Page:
Indeed, after experiencing Wachholz’s work Sascha Winter wrote, “The field of tension and alteration—in both a medial and an aesthetic sense—that Adriane Wachholz spans between the motionless drawing, the ephemeral projection and the space filling installation forever makes the viewer seek new aspects, perceptions and interpretations. Working like psychological projections, her [installations] evoke associations and emotions that continually alternate between reality and fiction, between past and present, between perception and imagination. In the final analysis the suggestive mediality and aesthetics of her works permanently call into question the fundamental dimensions of space and time and define them anew.”
This is also the space of the Gothic, which, according to Christiansen, is surfacing once again, just as it always does “whenever a culture undergoes radical changes.” As he writes, “During these times the Gothic emerges as uncanny displacements, blurring boundaries and haunting uncertainties. This is a typical argument of the Gothic, which is usually regarded as excessive and transgressive in nature, with the added point that the Gothic transgressions and monsters are not ‘just’ fantastical, but that “rather they illustrate the presence of certain cultural anxieties that are indirectly expressed through apparently fantastical forms.”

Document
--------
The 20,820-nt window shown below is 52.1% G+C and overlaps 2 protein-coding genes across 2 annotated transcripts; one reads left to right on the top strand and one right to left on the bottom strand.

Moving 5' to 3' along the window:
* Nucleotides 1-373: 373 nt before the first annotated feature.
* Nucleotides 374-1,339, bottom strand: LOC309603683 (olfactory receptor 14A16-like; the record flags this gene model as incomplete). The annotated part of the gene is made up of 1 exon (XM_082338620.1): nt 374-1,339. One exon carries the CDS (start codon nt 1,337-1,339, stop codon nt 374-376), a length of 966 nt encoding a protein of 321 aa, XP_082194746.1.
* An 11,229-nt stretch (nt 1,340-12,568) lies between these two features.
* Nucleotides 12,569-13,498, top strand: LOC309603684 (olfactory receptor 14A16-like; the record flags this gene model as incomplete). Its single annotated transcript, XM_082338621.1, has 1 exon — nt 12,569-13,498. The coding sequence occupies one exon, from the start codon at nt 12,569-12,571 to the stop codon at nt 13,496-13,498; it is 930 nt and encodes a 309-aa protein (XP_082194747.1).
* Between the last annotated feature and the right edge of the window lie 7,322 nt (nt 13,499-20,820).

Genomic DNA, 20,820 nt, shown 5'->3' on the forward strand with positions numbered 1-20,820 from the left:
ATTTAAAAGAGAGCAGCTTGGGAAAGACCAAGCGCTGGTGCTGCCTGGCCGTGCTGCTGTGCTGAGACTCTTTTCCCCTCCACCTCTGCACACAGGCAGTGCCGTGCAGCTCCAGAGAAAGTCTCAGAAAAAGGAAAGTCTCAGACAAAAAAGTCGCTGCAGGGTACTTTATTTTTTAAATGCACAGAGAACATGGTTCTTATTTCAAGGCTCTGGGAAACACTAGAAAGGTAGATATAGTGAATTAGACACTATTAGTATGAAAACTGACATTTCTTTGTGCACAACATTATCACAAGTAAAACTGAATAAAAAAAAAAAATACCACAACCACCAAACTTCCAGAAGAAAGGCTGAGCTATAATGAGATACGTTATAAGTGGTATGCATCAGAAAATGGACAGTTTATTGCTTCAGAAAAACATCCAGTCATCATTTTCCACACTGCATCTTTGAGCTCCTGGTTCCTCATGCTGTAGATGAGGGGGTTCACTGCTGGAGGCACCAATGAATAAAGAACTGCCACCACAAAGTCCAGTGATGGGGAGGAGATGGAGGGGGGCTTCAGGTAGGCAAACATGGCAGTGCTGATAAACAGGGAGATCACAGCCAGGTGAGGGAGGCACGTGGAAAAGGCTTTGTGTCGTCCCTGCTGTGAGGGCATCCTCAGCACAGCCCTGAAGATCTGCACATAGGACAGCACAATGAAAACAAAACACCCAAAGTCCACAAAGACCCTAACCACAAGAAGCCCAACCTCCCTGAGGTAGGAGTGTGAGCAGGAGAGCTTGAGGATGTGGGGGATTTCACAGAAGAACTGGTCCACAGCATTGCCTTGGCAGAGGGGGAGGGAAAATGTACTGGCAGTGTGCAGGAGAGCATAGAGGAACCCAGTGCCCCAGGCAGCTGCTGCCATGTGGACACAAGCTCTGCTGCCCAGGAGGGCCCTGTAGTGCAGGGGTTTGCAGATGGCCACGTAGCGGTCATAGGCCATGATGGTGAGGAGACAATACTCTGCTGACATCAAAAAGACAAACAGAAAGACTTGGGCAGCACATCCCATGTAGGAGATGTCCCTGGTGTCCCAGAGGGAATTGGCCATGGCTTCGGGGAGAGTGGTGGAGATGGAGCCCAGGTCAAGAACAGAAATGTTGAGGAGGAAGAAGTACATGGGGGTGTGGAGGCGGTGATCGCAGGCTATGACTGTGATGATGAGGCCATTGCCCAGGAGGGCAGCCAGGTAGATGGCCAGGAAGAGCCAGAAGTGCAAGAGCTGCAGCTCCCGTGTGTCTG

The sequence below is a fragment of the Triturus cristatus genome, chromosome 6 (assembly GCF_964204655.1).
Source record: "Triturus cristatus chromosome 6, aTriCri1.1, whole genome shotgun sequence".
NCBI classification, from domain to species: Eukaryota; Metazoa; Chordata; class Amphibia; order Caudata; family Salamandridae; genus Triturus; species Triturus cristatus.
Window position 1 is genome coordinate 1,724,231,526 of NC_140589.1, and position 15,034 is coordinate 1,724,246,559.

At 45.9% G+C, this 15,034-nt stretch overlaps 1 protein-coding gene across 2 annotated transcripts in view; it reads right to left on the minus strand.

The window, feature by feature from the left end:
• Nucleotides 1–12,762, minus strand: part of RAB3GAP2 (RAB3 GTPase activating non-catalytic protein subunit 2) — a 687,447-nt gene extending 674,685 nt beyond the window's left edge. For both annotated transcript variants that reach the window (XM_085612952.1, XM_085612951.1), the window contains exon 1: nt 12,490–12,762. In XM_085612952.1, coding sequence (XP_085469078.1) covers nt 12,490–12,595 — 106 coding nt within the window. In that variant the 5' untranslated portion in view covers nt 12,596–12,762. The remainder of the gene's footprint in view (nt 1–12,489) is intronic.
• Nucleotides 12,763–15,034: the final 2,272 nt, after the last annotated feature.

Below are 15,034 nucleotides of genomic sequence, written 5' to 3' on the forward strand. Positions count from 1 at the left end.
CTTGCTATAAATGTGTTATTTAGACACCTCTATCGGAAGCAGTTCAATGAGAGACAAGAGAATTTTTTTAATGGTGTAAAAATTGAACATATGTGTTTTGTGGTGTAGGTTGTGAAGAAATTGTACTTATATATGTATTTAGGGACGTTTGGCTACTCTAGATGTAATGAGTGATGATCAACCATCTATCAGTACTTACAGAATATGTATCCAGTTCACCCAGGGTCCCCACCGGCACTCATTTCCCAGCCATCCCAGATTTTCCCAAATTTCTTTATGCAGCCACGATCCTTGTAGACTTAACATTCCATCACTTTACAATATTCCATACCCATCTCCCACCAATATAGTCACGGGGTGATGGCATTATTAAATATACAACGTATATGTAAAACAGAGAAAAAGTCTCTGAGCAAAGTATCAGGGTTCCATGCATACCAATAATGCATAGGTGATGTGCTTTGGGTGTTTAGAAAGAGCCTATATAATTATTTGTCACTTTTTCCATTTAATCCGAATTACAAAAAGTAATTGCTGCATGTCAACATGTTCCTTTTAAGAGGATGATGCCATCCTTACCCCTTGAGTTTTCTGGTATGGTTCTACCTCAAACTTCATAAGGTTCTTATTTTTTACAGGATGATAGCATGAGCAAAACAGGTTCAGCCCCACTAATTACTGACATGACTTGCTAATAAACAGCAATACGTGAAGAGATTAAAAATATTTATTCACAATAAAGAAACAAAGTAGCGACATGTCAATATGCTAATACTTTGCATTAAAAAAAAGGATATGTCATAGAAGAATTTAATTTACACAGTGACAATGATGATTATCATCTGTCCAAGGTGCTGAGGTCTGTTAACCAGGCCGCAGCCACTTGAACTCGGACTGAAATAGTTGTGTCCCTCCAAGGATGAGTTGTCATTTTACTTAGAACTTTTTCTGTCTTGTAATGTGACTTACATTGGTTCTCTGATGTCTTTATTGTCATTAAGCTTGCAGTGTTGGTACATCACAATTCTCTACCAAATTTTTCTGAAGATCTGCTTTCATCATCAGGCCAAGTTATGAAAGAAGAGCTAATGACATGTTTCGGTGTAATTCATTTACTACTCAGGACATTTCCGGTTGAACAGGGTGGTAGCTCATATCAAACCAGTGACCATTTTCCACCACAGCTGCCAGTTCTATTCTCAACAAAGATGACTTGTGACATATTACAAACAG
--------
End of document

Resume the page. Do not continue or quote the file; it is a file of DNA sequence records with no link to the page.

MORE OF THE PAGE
Magnus Wallin delves directly into the Gothic in his film, video, and sculpture works. Much of his practice is inspired by both, his own dreams (and nightmares) and medieval artworks, anatomical models, early medical publications and pop culture. However, his focus is often concerned with the human form—both as idealized image and as something fallible and corrupt.
The videos in Ternal, for example, offer images of the human form stripped down to little more than flesh, muscle and bone. Using the physics engine culled from video games, he’s able to create dream-like scenarios that ‘breath life’ into human figures that are routinely searching for some kind of emancipation. That idea takes on even more relevance when you realize that the majority of his figures are culled from key sources, such as the Nazi-sponsored films of Leni Riefenstahl and Hieronymus Bosch. By doing so, Wallin is less interested in the reference itself as much as the way in which such artists have used the human form as a way of idolization or, in the case of Bosch, an icon of disgust. For the video Elements (2010) for example, his figures are reduced down to little more than muscle and bone, which is a direct reference to Muscle Men the first modern illustrated work on anatomy, namely Andreas Vesalius´ Fabrica printed in Basel in 1543. But Wallin’s figures are not meant to be idolized or celebrated. Instead they become the very incarnation of the Carnivalesque—grotesque figures haunted by bodily organs and demonic half-human, half-animal beasts.
However, as Sara Arrhenius has noted, “the world that Wallin creates in his works makes no claims on realism or any ‘ur’ reality. Instead, his interest lies in how we create concepts and ideologies through the use of images (and appropriated technological forms borrowed from video games and the like]. Hieronymus Bosch, pictorial quotations of Leni Riefenstahl's films, and psychedelic visions of paradise, reminiscent of new age imagery, appear side by side.”